The editorial “Time for compromise on balance billing” endorses a benchmark payment rate to curb the practice of surprise billing. If passed, such legislation will squeeze hospital emergency departments to a dangerous level.
In an emergency, patients don’t question whether their physician is “in-network” or “out-of-network,” and they shouldn’t. The Emergency Medical Treatment and Active Labor Act ensures that patients receive appropriate medical screenings and stabilization in an emergency department, regardless of ability to pay. This unfunded mandate of emergency providers and hospitals is unique to the ED setting, and does not apply to other outpatient clinics and medical offices.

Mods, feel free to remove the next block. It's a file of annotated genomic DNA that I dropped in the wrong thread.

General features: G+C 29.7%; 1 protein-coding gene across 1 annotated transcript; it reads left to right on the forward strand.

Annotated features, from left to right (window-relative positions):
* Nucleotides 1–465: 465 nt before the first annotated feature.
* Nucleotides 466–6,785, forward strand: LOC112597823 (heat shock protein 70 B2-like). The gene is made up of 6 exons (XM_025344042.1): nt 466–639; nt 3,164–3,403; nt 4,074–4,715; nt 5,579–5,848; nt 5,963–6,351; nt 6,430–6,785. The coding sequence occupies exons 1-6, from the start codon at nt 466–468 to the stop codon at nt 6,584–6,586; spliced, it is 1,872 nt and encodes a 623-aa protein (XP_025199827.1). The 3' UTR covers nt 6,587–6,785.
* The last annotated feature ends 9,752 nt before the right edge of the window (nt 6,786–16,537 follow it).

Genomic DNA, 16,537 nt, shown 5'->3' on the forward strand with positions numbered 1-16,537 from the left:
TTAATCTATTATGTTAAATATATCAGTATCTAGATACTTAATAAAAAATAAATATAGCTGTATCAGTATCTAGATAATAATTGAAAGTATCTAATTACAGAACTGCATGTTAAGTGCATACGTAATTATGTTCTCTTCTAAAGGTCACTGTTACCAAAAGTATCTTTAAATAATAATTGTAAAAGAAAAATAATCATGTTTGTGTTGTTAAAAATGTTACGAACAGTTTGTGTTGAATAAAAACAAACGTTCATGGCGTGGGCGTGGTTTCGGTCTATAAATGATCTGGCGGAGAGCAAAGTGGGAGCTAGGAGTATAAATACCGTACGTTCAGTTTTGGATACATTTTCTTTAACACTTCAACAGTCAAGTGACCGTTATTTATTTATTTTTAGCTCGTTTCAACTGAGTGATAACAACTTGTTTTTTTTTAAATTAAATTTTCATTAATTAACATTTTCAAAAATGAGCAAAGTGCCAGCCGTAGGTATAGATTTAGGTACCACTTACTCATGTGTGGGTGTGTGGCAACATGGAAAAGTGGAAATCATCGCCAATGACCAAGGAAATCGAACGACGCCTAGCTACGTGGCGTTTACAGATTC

Emergency physicians and hospitals understand that some treatment will go uncompensated. It’s part of the business of ethically providing care to all emergency department patients, and a natural consequence of the unfunded EMTALA mandate.
But the financial burden is real. Hospitals have provided an excess of $660 billion of uncompensated care over the past 20 years, according to the American Hospital Association, absorbing a notable payment gap between cost of care rendered and payments received.
Rather than projections, a real-life example of a better solution to surprise billing is an arbitration system that has been in effect in New York state since 2015. Contrary to claims that arbitration will balloon spending, the New York State Department of Financial Services reported that the surprise billing law has saved consumers over $400 million between March of 2015 and the close of 2018. Furthermore, out-of-network billing was reduced by 34%.
Dr. Aida Cerundolo
Emergency medicine physician